"The appearance of Gr?nbaum's book Convex Polytopes in 1967 was a moment of grace to geometers and combinatorialists. The special spirit of the book is very much alive even in those chapters where the book's immense influence made them quickly obsolete. Some other chapters promise beautiful unexplored land for future research. The appearance of the new edition is going to be another moment of grace. Kaibel, Klee and Ziegler were able to update the convex polytope saga in a clear, accurate, lively, and inspired way." — Gil Kalai, The Hebrew University of Jerusalem "The original book of Gr?nbaum has provided the central reference for work in this active area of mathematics for the past 35 years...I first consulted this book as a graduate student in 1967; yet, even today, I am surprised again and again by what I find there. It is an amazingly complete reference for work on this subject up to that time and continues to be a major influence on research to this day." — Louis J. Billera, Cornell University "The original edition of Convex Polytopes inspired a whole generation of grateful workers in polytope theory. Without it, it is doubtful whether many of the subsequent advances in the subject would have been made. The many seeds it sowed have since grown into healthy trees, with vigorous branches and luxuriant foliage. It is good to see it in print once again." — Peter McMullen, University College London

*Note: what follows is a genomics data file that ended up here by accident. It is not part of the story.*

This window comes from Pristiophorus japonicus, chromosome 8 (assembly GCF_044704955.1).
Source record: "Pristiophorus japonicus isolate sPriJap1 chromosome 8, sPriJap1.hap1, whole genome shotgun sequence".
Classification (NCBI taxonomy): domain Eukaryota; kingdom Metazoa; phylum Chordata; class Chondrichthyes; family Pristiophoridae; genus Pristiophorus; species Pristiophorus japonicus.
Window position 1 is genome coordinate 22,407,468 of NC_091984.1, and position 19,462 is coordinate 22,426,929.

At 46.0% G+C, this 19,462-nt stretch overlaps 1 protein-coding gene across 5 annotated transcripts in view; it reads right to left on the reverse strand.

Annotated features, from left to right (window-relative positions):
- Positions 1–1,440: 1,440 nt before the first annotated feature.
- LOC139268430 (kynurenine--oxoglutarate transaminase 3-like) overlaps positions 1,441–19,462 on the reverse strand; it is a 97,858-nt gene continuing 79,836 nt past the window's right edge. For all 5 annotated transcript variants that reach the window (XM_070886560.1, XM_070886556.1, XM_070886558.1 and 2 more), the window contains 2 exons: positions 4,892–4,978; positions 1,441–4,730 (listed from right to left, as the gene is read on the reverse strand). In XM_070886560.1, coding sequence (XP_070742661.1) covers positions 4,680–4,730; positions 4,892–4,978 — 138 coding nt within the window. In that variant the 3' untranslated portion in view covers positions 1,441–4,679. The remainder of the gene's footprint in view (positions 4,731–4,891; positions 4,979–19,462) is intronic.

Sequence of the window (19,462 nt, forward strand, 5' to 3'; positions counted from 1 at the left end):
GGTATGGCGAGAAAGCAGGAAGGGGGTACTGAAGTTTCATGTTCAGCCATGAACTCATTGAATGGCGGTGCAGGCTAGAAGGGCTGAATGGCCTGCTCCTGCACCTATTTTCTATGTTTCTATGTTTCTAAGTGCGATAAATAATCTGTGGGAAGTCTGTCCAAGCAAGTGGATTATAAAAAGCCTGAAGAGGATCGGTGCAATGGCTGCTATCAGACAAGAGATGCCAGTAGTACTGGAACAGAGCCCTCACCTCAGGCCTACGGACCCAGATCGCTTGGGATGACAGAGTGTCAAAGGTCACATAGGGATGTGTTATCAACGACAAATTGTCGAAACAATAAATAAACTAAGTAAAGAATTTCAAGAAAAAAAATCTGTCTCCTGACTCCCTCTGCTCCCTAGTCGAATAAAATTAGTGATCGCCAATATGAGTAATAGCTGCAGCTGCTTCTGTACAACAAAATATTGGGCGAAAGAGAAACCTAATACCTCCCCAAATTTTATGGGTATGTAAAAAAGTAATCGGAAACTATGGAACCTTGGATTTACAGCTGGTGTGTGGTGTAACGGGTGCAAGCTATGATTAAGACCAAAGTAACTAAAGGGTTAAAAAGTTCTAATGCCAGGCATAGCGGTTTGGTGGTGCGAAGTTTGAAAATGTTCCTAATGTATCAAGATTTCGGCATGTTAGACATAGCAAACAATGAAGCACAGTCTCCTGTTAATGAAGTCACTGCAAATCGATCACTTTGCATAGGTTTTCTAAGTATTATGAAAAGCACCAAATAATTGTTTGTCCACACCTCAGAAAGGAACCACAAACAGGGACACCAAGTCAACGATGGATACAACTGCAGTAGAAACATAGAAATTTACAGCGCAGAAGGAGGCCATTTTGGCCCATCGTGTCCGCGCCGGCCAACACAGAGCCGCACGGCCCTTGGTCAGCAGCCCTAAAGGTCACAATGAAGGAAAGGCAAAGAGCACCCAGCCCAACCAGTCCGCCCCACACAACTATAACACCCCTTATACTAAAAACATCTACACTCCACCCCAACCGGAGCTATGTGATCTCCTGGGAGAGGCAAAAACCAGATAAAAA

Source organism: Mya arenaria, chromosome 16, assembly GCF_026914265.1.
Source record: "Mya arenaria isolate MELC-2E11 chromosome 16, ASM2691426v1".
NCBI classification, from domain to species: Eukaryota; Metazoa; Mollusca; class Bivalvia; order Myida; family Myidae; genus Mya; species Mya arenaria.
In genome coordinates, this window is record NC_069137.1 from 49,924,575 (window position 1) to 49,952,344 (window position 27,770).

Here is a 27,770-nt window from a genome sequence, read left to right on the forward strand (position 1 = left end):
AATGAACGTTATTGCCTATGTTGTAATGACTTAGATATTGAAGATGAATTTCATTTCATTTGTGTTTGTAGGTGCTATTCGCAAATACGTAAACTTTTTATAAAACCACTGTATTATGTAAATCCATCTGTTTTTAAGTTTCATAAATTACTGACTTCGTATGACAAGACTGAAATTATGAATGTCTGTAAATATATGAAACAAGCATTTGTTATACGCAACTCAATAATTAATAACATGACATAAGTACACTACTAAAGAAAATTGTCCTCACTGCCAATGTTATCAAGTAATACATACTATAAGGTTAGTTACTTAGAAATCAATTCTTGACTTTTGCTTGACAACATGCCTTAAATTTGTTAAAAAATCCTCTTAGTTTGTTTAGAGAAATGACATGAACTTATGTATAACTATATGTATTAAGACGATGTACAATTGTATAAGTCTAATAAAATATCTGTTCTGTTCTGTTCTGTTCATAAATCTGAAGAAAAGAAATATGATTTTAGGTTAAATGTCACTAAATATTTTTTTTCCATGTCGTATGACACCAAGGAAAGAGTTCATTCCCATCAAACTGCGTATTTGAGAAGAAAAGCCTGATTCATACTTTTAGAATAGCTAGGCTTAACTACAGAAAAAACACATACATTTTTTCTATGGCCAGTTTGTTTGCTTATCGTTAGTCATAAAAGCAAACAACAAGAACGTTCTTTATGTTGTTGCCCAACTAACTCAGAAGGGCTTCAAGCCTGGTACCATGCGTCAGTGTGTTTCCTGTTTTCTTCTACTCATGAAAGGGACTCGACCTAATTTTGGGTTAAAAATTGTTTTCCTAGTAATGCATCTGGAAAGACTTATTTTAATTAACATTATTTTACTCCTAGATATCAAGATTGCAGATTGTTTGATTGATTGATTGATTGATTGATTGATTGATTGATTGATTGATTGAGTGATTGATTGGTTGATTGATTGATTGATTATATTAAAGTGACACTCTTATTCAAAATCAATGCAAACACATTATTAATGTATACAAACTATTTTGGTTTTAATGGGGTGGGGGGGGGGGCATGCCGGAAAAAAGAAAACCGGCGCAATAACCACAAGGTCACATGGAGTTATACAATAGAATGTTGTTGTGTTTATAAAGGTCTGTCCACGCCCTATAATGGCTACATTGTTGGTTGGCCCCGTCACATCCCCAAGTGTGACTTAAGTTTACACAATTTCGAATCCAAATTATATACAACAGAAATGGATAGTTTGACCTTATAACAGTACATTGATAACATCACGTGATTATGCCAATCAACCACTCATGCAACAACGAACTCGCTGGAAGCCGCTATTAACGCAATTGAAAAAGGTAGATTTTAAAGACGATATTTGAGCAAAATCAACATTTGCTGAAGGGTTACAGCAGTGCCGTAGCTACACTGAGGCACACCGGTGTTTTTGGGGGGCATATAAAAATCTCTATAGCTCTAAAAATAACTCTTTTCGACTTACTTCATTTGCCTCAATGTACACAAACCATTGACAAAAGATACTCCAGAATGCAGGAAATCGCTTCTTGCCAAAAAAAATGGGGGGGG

The combinatorial study of convex polytopes is today an extremely active and healthy area of mathematical research, and the number and depth of its relationships to other parts of mathematics have grown astonishingly since Convex Polytopes was first published in 1966. The new edition contains the full text of the original and the addition of notes at the end of each chapter. The notes are intended to bridge the thirty five years of intensive research on polytopes that were to a large extent initiated, guided, motivated and fuelled by the first edition of Convex Polytopes. The new material provides a direct guide to more than 400 papers and books that have appeared since 1967. Branko Gr?nbaum is Professor of Mathematics at the University of Washington.